Experiment 5

The allergen activities of LM-1A, LM-1B, LM-2A and LM-2B were assayed by a mite allergy patient leukocyte histamine release test.

The leukocyte histamine release test was conducted in accordance with a known method [Allergy: 33, 692 (1984)]. Accordingly, the reaction between each fraction sample and basophil surface IgE in mite allergy patient serum was tested by measuring histamine by HPLC (high performance liquid chromatography). As shown in FIG. 3, histamine release activity was found in the LM-1A, LM-1B and LM-2B fractions.

EXAMPLES

The present invention is hereinafter described in more detail by means of the following examples, but the present invention is not by any means limited by these examples.

Example 1

Preparation of High Molecular Crude Mite Fetal Antigen and Low Molecular Crude Mite Fetal Antigen

Dermatophagoides farinae was grown in rat/mouse/hamster food M (produced by Oriental Yeast Co.) at a temperature of 262 C. and a humidity of 75% RH until the mite density reached 20000 to 30000 mites/gram medium. This was followed by addition of a saturated sodium chloride solution at 1 l per 100 g of the mite culture medium, and then agitation. After being kept standing at room temperature for 30 minutes, this mixture was centrifuged at 3000 rpm for 30 minutes. The mite bodies floating on the surface of the supernatant were removed by filtration. A saturated sodium chloride solution was again added to the precipitate, and this was followed by the same procedure as above. To the resulting precipitate was added 1 l of a 10 mM phosphate buffer, and this was followed by the same procedure as with the saturated sodium chloride solution (2 cycles). The extract thus obtained was dialyzed against tap water overnight. This dialyzate was subjected to ultrafiltration of a fractional molecular weight of 10000 (the membrane was UF-20CS-10PS, produced by Tosoh Corporation) to fractionate it into a fraction with a molecular weight of more than 10000 and the other fraction with a molecular weight of less than 10000. Each fraction was concentrated and lyophilized to yield a high molecular weight crude mite fecal antigen and a low molecular weight crude mite fetal antigen.

As a result, 93 g of the high molecular crude mite fetal antigen and 70 g of the low molecular crude mite fetal antigen were obtained from 3.52 kg of mite culture medium.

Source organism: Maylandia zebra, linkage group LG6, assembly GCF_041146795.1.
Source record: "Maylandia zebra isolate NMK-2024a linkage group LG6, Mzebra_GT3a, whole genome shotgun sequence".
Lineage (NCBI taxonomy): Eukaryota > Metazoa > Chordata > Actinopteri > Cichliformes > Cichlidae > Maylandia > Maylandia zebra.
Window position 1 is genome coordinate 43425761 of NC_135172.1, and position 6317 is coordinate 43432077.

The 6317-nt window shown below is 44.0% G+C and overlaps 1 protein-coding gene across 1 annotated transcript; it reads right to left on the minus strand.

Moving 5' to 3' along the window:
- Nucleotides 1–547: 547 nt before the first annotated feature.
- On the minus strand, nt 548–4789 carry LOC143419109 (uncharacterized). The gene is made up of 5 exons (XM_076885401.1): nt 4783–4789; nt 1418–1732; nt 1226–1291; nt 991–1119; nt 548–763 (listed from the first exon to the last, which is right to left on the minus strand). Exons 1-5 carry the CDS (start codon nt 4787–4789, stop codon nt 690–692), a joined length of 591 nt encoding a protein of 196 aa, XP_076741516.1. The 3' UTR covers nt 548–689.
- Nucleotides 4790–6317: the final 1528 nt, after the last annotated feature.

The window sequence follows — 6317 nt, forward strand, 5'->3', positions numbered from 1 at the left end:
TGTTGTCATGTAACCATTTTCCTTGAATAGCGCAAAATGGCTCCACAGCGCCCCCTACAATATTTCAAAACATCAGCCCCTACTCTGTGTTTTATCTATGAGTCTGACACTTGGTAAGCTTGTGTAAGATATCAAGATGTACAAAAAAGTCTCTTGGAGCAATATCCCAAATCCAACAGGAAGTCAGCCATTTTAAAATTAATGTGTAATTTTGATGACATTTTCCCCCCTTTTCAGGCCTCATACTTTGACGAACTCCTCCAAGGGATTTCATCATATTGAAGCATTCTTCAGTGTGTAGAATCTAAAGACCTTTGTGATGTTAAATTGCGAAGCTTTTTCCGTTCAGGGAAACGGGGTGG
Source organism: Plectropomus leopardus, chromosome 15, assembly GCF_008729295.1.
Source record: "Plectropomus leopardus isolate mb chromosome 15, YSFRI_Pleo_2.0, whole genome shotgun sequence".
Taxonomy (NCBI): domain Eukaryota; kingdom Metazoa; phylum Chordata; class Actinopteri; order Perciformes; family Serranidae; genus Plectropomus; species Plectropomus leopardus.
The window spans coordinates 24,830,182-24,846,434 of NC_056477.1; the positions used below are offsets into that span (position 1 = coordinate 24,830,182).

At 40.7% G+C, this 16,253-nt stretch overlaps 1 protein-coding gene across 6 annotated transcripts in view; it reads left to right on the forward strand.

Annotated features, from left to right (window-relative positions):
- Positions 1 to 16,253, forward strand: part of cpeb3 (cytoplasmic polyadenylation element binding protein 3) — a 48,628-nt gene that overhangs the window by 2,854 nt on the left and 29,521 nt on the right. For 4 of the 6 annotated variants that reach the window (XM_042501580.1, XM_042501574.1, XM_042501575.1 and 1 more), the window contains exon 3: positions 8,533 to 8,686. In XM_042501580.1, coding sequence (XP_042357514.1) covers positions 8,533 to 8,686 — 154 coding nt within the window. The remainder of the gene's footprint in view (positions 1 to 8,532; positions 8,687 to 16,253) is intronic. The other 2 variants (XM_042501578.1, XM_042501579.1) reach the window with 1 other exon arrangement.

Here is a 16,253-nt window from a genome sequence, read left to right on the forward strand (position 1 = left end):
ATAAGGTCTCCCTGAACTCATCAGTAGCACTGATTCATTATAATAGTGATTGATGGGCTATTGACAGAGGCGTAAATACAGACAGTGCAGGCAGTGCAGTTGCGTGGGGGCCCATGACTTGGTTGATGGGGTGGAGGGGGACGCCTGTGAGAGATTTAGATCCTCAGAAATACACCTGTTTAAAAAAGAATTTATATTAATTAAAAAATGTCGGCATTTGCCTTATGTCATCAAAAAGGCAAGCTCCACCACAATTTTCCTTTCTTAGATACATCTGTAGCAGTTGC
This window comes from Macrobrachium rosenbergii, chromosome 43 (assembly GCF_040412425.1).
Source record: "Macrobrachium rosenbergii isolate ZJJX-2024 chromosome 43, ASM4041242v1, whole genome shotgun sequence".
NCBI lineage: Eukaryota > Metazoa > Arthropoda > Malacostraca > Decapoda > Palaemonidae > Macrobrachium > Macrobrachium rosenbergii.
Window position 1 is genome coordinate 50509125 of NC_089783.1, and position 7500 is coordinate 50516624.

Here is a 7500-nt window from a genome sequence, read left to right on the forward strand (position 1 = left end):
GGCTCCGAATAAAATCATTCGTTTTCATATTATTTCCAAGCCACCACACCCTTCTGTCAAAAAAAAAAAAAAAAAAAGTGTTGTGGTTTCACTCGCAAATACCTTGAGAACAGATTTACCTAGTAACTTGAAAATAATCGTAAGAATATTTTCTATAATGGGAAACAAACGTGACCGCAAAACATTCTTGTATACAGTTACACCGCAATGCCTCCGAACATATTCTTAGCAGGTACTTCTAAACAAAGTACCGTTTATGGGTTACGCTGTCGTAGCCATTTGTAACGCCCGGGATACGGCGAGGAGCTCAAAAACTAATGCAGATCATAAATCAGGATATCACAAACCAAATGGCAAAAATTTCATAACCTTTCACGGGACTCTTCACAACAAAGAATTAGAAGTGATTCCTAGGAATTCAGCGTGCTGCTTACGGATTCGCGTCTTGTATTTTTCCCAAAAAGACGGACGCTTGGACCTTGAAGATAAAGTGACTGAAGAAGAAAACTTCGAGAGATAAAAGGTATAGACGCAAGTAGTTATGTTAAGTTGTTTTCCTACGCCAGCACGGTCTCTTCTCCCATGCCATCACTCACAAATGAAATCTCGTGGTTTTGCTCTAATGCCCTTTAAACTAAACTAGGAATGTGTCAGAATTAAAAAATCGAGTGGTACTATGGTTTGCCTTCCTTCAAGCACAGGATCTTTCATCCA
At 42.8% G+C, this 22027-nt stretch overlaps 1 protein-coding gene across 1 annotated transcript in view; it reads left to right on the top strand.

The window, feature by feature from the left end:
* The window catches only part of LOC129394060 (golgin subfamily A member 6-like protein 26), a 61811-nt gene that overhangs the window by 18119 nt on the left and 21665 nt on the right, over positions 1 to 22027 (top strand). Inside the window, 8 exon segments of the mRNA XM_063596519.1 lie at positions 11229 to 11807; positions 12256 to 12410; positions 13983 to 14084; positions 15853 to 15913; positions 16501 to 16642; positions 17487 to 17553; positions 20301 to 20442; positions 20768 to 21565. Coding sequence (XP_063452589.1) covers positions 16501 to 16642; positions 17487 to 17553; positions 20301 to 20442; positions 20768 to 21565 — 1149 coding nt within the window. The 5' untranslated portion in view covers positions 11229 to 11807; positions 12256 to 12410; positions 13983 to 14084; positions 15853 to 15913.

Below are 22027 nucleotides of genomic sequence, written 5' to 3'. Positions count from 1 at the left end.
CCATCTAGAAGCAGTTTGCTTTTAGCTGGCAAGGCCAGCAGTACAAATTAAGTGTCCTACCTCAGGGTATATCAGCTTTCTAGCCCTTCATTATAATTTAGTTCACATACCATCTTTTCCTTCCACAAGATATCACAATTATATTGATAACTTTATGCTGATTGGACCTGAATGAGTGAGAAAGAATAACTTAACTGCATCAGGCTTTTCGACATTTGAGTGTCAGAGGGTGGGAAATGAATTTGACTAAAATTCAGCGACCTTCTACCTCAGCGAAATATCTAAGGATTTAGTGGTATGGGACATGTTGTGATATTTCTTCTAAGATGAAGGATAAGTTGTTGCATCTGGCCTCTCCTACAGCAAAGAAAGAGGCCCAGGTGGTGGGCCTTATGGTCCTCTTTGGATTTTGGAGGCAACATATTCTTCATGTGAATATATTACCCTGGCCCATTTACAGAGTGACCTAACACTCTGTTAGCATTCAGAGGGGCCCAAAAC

Example 2

Purification of High Molecular Crude Mite Fetal AntigeN

(a) Fractionation by Gel Filtration on Ultrogel AcA54

Fractionation was conducted by adding 30 ml of a 3.3% solution of the high molecular weight crude mite fetal antigen, previously centrifuged to remove the insoluble matter, on Ultrogel AcA54 equilibrated with a 0.9% NaCl solution, while monitoring the UV absorbance at 280 nm. The flow rate was 2 ml/min; samples were taken in an amount of 32 ml for each fraction.

Reactivities to IgG in mite allergy patient serum and to IgG in rabbit anti-high molecular weight crude mite fetal antigen serum, UV absorbance, neutral sugar content as determined by the phenol sulfuric acid method, and protein content (method of Folin-Lowry) were determined for each fraction; as shown in FIG. 4, four fractions, namely Dff-1 through Dff-4, were obtained. These four fractions were examined for skin reaction activity in mite allergy patients; Dff-1, Dff-2 and Dff-3 showed high activity, with an average of ++, while Dff-4 showed almost no activity.

High reactivities to IgG in mite allergy patient serum and to IgG in rabbit anti-high molecular weight crude mite fecal antigen serum were found for Dff-1. Also, the anti-high molecular weight mite fecal antigen-specific monoclonal antibody (MoAb T4) reacted with all fractions. The yield was 228.3 mg of Dff-1 per gram of the high molecular weight crude mite fecal antigen.

(b) Fractionation by Gel Filtration on Sepharose 6B